City Manager Ed Stinson said Brigantine received approval from the Army Corps of Engineers recently for a project aimed at protecting residents and property owners from storm surges and tidal flooding, but the approval fell short of what the city was hoping for.

Brigantine is in negotiations with the U.S. Army Corps of Engineers Bureau of Coastal Engineering Philadelphia Division to extend its north-end sea wall 275 feet to the north, and possibly farther if reconfiguration of its north-end four-wheel-drive access road can be arranged.

That project has already been approved by the Army Corps Continuing Authorities Program, or CAP, which means that a federal interest determination, or FID, has been approved and the project is moving forward. A municipality receives a FID when a feasibility study determines that a potential project's cost will be outweighed by its benefits in the long haul.

Several more steps have to happen before the project comes to physical fruition, and that could be five or more years from now, Stinson said.

Brigantine was also seeking Army Corps CAP approval to install three groins, or rock-pile jetties, adding to the six the city has in place, but Stinson said the Army Corps declined to include them.

The six groins are at six-block intervals south of Roosevelt Boulevard. Over time the sections closest to land have become covered with sand and are only partially visible at extreme low tides, but they continue to do the job of slowing down beach erosion. The new ones sought would be placed at Fifth Street North, 10th Street North and 15th Street North.

“They didn't rule out doing it, but they said they would need to be done as a modification to the current beach-replenishment arrangement we have with the Army Corps, which was a little disappointing,” Stinson said.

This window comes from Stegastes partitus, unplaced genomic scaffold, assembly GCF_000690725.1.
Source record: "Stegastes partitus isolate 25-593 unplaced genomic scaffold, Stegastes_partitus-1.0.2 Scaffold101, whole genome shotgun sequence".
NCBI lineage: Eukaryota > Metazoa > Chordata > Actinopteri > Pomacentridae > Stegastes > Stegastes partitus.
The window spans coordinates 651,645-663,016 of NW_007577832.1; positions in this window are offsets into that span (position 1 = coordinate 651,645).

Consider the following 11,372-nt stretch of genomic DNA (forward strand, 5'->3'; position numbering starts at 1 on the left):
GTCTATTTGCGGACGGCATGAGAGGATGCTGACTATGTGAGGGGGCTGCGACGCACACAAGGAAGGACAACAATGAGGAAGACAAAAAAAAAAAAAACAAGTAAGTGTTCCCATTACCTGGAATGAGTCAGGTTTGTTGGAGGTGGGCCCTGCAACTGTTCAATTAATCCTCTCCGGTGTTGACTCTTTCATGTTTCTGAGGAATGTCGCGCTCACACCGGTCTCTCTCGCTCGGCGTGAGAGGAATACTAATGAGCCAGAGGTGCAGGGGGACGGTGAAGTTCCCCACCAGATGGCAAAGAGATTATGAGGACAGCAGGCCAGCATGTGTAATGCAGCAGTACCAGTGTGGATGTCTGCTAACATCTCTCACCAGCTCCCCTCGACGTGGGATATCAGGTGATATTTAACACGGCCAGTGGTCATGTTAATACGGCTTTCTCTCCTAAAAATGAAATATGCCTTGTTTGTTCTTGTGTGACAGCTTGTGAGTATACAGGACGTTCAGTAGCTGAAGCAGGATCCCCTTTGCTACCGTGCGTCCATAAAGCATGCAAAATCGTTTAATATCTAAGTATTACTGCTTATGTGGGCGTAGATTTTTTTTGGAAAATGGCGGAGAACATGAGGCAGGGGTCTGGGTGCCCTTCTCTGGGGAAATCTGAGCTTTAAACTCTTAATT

Brigantine has an agreement with the Army Corps for scheduled beach replenishment every six years, and flood control and coastal emergency storm-damage replenishment when needed. A flood control and storm-damage replenishment project is scheduled to start Nov. 24 that will replace about 750,000 cubic yards of sand washed away by winter storm Jonas in 2016.

Extending the sea wall would be a proven solution to blocking storm surges and protecting property on the north end, Stinson said. Installing groins, on the other hand, might prove effective in retaining sand on the beaches most subject to having it wash away more quickly, which are always those north of Roosevelt Boulevard. The Army Corps' reluctance to back the project stems from its perceived cost effectiveness, according to the city manager.

“We've had the beach-fill project going on for about the past 15 years and it's been effective, so now the problem is, how do we convince them to do the groins?” Stinson said, noting that U.S. Rep. Frank LoBiondo's announced retirement this week came as bad news regarding the situation.

As a member of the House Transportation and Infrastructure Committee, LoBiondo was a driving force in Congress in helping Brigantine achieve such goals.

The sea wall and its planned extension may be viewed by the Army Corps as enough of a stop-gap to protect properties in the north-end area, but installing groins, which is an expensive undertaking, may be considered a nonessential measure on top of the wall improvements and scheduled beach replenishments, Stinson said. 

“They didn't say no, but they might ask where the benefit is to putting the groins in,” he said.

“We have a sea wall there, we're planning to extend the sea wall, so there's the protection for all the homes, which is something that can be measured monetarily. Putting the groins in would help to keep the sand in place, and maybe delay the frequency of replenishment, but would that be enough to make it more cost effective? If the groins slowed down the erosion, and instead of every six years they replenish the beaches every 10, would that make it cost effective?

“I'm not sure they can measure that,” he said. “That's the challenge we're going to have. We'll keep trying. It's good news, it's just not the home run we were hoping for.”

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